Micah 7: 1- 20
2 Chronicles 32: 1-19
Isaiah 36: 1
2 Kings 18: 13-26-35
- Israel's moral corruption
- The Lord brings salvation
- The Lord's compassion
- Sennacherib and Hezekiah
- Jerusalem's defence prepared
- Sennacherib threatens Jerusalem
- Rabahakeh's defiance... a. The Rabshakeh: This actually is not a name, but a title. It describes the “field commander” for the Assyrian army, who represented the Assyrian King Sennacherib. “Rab-shakeh, an Assyrian title, possibly originally ‘chief cup-bearer’ but by this time some high officer of state.” (Motyer, cited in his commentary on Isaiah)
And interesting read Micah 7: 5 Do not rely on a friend; don't trust in a close companion, Seal your mouth from the woman who lies in your arms.
For a son considers his father a fool, a daughter opposes her mother, and a daughter-in-law is against her mother-in-law; a person's enemies are the people in his own home. But as for me, I will look to the Lord' I will wait for the God of my salvation. My God will hear me. This type of walk one walks with the family can be a walk that can destroy your life and your family. One thing we all need to focus on is Love! Love is very important factor and when we walk in love truth prevails and sets us free. Free from a stronghold of self-centered-ness of what I want and what I can do and what makes my life the way I should have it. Consider others in the family, speak with respect and walk in love for each other and keep your eyes focused on the cross for this is the light of the foundations of family life.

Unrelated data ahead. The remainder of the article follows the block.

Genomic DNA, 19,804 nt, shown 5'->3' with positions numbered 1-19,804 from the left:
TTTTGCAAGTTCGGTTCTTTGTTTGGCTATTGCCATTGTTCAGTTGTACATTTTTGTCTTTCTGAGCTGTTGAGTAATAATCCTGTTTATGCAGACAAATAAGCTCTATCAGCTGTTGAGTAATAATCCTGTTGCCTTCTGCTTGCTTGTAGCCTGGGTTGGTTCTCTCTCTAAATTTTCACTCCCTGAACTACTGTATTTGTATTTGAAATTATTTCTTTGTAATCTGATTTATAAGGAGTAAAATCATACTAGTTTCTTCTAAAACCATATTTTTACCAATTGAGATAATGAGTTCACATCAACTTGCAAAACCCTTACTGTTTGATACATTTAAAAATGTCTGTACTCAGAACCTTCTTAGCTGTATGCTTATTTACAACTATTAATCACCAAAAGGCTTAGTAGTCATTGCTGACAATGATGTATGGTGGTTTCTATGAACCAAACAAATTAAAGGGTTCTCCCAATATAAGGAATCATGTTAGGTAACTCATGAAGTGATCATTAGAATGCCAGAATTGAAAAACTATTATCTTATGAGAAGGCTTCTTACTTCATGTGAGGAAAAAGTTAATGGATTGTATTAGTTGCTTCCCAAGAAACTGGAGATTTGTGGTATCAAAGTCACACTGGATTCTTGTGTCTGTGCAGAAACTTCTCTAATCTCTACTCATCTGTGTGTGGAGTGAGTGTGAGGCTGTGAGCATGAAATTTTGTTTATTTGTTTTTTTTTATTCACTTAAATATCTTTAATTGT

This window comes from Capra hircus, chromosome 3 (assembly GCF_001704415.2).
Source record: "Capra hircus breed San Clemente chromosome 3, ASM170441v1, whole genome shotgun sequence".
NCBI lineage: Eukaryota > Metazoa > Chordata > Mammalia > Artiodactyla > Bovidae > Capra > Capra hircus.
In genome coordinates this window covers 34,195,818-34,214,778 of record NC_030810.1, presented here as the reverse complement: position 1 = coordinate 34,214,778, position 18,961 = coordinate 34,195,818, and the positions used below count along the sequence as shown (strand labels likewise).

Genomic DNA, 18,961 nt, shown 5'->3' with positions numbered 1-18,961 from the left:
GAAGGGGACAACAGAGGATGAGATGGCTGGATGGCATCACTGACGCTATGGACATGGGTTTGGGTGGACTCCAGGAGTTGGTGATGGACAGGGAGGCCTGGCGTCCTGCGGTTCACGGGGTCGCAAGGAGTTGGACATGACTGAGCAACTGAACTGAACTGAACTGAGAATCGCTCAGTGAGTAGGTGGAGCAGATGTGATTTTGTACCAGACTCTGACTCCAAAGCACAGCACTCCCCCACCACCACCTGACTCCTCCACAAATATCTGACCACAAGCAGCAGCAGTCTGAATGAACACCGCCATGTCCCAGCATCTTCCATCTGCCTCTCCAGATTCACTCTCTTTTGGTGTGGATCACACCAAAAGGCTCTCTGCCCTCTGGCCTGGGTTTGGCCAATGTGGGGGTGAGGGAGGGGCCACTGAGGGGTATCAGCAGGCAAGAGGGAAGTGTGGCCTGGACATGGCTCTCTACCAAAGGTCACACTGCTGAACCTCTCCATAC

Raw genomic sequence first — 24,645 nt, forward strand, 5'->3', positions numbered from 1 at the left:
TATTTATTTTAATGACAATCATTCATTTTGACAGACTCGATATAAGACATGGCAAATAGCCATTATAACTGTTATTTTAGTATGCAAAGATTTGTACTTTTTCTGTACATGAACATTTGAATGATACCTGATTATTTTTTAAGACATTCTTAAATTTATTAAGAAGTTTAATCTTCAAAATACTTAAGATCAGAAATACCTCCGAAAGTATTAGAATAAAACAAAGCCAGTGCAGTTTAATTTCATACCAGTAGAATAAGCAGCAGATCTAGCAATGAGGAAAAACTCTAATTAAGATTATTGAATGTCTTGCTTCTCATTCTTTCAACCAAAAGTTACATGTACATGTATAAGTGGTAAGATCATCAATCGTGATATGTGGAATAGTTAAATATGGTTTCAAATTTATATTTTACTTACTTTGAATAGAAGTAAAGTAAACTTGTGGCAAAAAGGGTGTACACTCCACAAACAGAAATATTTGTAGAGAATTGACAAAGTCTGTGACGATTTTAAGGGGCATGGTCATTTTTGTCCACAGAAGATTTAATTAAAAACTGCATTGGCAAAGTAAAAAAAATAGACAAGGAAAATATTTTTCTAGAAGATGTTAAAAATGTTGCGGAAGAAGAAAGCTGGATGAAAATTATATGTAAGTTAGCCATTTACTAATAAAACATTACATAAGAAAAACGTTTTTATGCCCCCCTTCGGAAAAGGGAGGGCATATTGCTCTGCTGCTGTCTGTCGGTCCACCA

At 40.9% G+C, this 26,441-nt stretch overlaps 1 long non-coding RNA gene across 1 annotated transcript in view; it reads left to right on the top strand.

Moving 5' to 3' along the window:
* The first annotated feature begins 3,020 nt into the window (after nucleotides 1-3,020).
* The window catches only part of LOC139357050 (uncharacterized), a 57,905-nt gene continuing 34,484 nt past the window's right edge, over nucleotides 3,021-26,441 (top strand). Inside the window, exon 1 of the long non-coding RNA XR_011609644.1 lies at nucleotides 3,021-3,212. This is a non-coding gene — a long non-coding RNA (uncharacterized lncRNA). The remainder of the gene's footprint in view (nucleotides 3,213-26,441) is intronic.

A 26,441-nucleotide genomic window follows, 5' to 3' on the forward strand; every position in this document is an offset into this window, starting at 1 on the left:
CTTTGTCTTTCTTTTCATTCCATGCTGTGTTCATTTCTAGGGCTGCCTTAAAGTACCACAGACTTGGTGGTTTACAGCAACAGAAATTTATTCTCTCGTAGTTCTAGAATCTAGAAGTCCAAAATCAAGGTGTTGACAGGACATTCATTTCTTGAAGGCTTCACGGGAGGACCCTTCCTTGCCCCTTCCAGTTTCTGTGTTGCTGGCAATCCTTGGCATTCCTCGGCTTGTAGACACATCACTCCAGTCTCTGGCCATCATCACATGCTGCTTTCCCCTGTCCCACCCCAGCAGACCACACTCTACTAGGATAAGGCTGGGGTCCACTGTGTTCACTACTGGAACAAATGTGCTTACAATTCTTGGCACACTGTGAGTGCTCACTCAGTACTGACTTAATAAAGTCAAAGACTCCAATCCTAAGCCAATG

The other day I was wondering what happened to all the gold that was in God's temple when Solomon built it. It's amazing how God answers questions like that. Here in Kings 18: 16.